I enjoy the InVision newsletter because it includes great interviews with designers and useful tips, like this article from Andy Orsow called 7 tips for designing awesome animated GIFs.
I learned how to make animated GIFs with Photoshop at Shillington, but found the process unwieldy. I didn’t realize you could give yourself a huge head start by doing your animations as a video first. I didn’t have ScreenFlow or After Effects, so I was intrigued by Andy’s suggestion that I could use something considerably more low-tech (and probably already on YOUR computer too.)
Pro tip: If ScreenFlow or After Effects aren’t in your budget, create your animation in Keynote, and export it as a video. Yep, there’s finally a use for that setting. —@andyorsow
Here is the result of my little experiment. I made this animated GIF with Keynote and Photoshop. It was a pretty straightforward process and it was a fun way to learn something new. If you want to try it out yourself, please read on for a few more tips you might find helpful.
Set up your Keynote workspace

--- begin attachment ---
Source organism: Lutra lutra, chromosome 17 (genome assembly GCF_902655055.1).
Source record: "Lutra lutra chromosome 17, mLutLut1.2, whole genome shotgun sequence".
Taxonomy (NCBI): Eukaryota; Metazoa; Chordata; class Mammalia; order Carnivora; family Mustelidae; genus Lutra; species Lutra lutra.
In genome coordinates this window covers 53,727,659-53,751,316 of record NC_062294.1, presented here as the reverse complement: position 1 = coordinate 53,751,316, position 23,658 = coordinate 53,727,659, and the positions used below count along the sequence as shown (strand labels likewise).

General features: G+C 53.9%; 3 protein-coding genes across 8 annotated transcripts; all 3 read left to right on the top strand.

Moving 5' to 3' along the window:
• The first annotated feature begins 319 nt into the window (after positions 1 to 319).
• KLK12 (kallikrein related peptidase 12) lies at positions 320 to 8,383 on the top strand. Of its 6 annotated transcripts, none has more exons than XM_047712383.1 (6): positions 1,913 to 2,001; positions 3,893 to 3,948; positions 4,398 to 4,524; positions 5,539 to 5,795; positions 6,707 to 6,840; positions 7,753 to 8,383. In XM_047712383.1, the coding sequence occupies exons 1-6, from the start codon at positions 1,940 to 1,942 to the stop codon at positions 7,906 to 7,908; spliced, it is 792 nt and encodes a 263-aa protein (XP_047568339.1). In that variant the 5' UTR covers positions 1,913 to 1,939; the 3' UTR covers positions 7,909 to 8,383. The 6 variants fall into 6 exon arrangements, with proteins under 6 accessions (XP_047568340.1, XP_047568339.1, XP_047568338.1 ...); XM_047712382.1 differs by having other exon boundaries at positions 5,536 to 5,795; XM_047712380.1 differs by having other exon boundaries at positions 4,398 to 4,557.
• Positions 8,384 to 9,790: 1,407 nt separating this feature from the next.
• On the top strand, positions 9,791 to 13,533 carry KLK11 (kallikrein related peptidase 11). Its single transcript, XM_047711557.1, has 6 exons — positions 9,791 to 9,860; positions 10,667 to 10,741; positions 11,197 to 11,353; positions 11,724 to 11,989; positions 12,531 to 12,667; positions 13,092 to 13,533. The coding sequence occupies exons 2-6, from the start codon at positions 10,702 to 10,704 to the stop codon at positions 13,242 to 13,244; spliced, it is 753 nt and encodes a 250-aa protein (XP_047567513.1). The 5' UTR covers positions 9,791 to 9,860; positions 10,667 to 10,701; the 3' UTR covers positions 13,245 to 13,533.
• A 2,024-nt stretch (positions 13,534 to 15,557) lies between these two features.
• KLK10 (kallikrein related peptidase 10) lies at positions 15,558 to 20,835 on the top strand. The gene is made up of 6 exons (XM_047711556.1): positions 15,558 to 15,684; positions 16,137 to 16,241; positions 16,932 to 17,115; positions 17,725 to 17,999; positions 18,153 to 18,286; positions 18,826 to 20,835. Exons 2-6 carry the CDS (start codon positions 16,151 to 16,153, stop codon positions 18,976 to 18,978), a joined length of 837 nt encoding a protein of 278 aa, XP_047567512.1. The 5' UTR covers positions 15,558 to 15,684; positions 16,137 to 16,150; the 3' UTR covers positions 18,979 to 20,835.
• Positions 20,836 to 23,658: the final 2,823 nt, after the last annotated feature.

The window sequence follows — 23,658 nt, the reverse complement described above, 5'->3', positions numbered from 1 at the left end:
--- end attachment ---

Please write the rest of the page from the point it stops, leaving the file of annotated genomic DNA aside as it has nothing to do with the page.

You can change the size of the “canvas” in Keynote by setting the slide size in the inspector. I choose 600×200 because that’s the width of graphics for my blog. You can pick any size that makes sense for your project.
Turn on the rulers and drag some guides so you can orient yourself as you’re working.
Create your animation in Keynote
The Keynote animation settings are a little fussy to get used to but there’s a lot already built in. Everything you’ll need us under the “Build” tab of the inspector. You “group” actions by using the “Start Build” drop down, which allows you to run actions at the same time. For example, the circle rotates and moves at the same time, that’s TWO actions)
Export to Quicktime
When you’re ready, export the file to Quicktime format. I only had one slide in my deck with the animation, so I kept all the defaults (Playback Uses: Manual Advance), 24 frames per second. I just turned off Audio (not sure that was actually necessary)
Finish it up in Photoshop
Importing the .mov file into Photoshop was pretty straightforward. File > Import > Video Frames to Layers. As Andy suggested, I chose the option “Limit To Every 2 Frames”
Once I imported the file into Photoshop, I immediately tried to Save for Web, but the GIF didn’t animate. I wasn’t sure what was wrong so the second time I imported it, I opened the animation panel (Window > Animation) and verified the playback was working before I exported.
It was better to do it that way anyhow because I could tune the animation by extending time and removing frames. I found that I needed to extend the last frame to 1 second to make the animation look like there’s a little pause before it starts.
What will YOU make?
Please leave a comment if you found this helpful or leave a link to your animated GIF project. I’d love to hear from you.